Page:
Steve’s last album of the 1990s, Darktown, saw the man take stock, examine his past and face up the present and the future on an honest fashion. Personal changes were dealt with in ‘Man Overboard’ and there bluesy sequences that echoed his love of that genre coupled with distinctly English nostalgia in the shape of ‘Jane Austen’s Door’ and ‘The Golden Age of Steam’. To accompany what Hackett called his new way of looking at things he also began collaborating with producer/multi instrumentalist Roger King. Feedback 86 is a rescued project from that year that eventually came out in the dawn of the new millennium. Bonnie Tyler, Brian May and Marillion’s Ian Mosley and Pete Trewavas fill in the gaps on what was to have been the second album by offshoot band GTR, which included Steve Howe and Jonathan Mover. When that album failed to materialise, Hackett revisited the tapes and pronounced them just dandy. Needless to say it’s a prog classic. Wild Orchids (2006) maintains that form and is available in both standard and heavily expanded editions. Both include takes on Steve’s hypnotic reading of Bob Dylan’s ‘Man in the Long Black Coat’, ‘She Moves in Memories’ and ‘The Fundamentals of Brainwashing’. The main man also kept things ultra fresh by playing sitar, Psaltery, harmonica and lush layered guitars. Another contemporary delight.
A flat out return to prog arrives on Out of the Tunnel’s Mouth (more steamy allusions) where guests include original Genesis guitarist Anthony Phillips on ‘Emerald and Ash’ and ‘Sleepers’, and Yes-man Chris Squire. The bonus material makes a return to some live recordings of vintage Genesis favourites, notably ‘Broadway Melody’ of 1974 and ‘Fly on a Windshield’. The new decade continued the theme with Live Rails and Beyond the Shrouded Horizon (both 2011), intelligent facets of the man’s artistry on the boards and in the studio with plenty of time to admire his lyrics as well as his master classes on guitar.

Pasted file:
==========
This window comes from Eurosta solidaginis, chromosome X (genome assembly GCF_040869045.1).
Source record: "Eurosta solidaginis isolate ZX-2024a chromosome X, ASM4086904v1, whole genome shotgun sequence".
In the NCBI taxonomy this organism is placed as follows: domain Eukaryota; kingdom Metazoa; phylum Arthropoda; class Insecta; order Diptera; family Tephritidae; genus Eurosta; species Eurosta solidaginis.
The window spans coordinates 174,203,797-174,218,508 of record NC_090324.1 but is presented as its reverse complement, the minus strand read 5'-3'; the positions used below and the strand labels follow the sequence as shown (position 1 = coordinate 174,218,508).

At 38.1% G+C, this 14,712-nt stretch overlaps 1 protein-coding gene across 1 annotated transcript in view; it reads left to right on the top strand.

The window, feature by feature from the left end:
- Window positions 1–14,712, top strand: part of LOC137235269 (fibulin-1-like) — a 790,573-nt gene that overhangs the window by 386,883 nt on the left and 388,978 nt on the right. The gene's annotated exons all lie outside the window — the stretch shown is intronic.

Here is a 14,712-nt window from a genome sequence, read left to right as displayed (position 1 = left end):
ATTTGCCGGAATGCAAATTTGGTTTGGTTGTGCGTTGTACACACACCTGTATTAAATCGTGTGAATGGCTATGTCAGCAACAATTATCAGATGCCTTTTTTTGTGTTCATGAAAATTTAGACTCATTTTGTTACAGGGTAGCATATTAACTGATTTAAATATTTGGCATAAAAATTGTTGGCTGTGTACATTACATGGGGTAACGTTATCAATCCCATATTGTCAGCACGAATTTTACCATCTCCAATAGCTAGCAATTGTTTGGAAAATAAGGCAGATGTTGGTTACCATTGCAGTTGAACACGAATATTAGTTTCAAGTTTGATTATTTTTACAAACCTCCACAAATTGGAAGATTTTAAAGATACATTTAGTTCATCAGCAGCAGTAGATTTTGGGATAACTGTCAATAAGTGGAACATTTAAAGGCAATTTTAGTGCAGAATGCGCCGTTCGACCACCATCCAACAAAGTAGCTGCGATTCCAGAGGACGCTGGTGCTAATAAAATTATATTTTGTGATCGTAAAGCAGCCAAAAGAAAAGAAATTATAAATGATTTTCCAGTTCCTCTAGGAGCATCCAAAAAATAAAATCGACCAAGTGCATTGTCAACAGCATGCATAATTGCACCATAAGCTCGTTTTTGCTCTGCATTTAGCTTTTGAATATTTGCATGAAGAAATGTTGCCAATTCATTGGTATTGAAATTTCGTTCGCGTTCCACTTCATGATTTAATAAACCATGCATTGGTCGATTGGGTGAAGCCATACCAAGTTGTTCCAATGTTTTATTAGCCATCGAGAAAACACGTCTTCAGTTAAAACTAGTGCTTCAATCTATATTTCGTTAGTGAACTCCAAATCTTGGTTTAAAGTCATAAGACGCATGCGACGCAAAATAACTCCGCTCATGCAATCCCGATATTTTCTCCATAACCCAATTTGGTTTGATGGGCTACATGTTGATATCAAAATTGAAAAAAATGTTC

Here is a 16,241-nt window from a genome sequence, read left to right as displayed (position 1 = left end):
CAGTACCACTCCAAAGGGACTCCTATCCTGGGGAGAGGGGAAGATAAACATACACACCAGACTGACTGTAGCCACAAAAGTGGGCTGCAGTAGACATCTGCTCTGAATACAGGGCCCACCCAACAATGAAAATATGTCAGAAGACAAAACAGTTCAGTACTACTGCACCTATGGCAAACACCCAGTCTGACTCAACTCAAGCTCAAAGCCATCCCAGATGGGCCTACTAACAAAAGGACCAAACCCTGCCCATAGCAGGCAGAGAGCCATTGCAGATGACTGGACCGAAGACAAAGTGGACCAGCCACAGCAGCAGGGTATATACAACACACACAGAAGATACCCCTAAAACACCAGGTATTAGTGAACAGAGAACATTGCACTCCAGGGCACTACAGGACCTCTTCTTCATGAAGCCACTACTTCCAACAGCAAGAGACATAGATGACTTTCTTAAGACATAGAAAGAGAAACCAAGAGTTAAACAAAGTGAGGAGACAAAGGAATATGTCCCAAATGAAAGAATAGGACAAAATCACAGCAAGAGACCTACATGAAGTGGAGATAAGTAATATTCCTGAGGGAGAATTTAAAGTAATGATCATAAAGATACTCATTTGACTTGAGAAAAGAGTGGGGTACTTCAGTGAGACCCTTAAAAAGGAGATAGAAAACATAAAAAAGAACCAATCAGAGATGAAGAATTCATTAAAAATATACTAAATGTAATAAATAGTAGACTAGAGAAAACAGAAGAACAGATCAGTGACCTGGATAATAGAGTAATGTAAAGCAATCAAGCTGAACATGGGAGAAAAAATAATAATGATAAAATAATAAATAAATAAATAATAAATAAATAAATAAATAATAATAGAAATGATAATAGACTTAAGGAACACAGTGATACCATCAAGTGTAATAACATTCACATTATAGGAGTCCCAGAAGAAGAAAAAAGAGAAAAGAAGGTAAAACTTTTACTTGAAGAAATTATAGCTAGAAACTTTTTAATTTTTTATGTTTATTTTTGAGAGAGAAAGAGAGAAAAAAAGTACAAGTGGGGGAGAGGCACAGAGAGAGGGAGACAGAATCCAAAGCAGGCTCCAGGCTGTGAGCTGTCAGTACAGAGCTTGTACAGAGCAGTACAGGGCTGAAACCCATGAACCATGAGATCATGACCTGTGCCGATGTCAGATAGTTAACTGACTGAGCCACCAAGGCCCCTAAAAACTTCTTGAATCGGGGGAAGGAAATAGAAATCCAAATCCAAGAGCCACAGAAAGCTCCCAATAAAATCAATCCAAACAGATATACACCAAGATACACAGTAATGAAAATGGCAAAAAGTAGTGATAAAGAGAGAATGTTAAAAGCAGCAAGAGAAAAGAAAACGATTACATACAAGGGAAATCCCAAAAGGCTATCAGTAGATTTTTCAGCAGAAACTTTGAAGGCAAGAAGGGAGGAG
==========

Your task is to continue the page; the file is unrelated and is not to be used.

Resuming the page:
Genesis Revisited II is a marvellous companion to the early volume, a sequel with legs that trips in and out of the band’s classic albums and pays them an emotional homage. There are at least twenty-one reasons to love this set but ‘Can-Utility’ and the ‘Coastliners’ (from Foxtrot) and ‘The Musical Box’ (from Nursery Cryme) are tempting enough to draw in aficionados.
Once the above have whetted your appetite there’s still room to digest the fifteen track/fifteen year overview album The Unauthorised Biography, a far more than handy summary of some choice moments and to remember that Steve Hackett’s career remains a work in progress. One of the quieter heroes of his era, here’s a fellow who constantly strives towards and achieves musical excellence. Plenty of tricks in his tale.
Words: Max Bell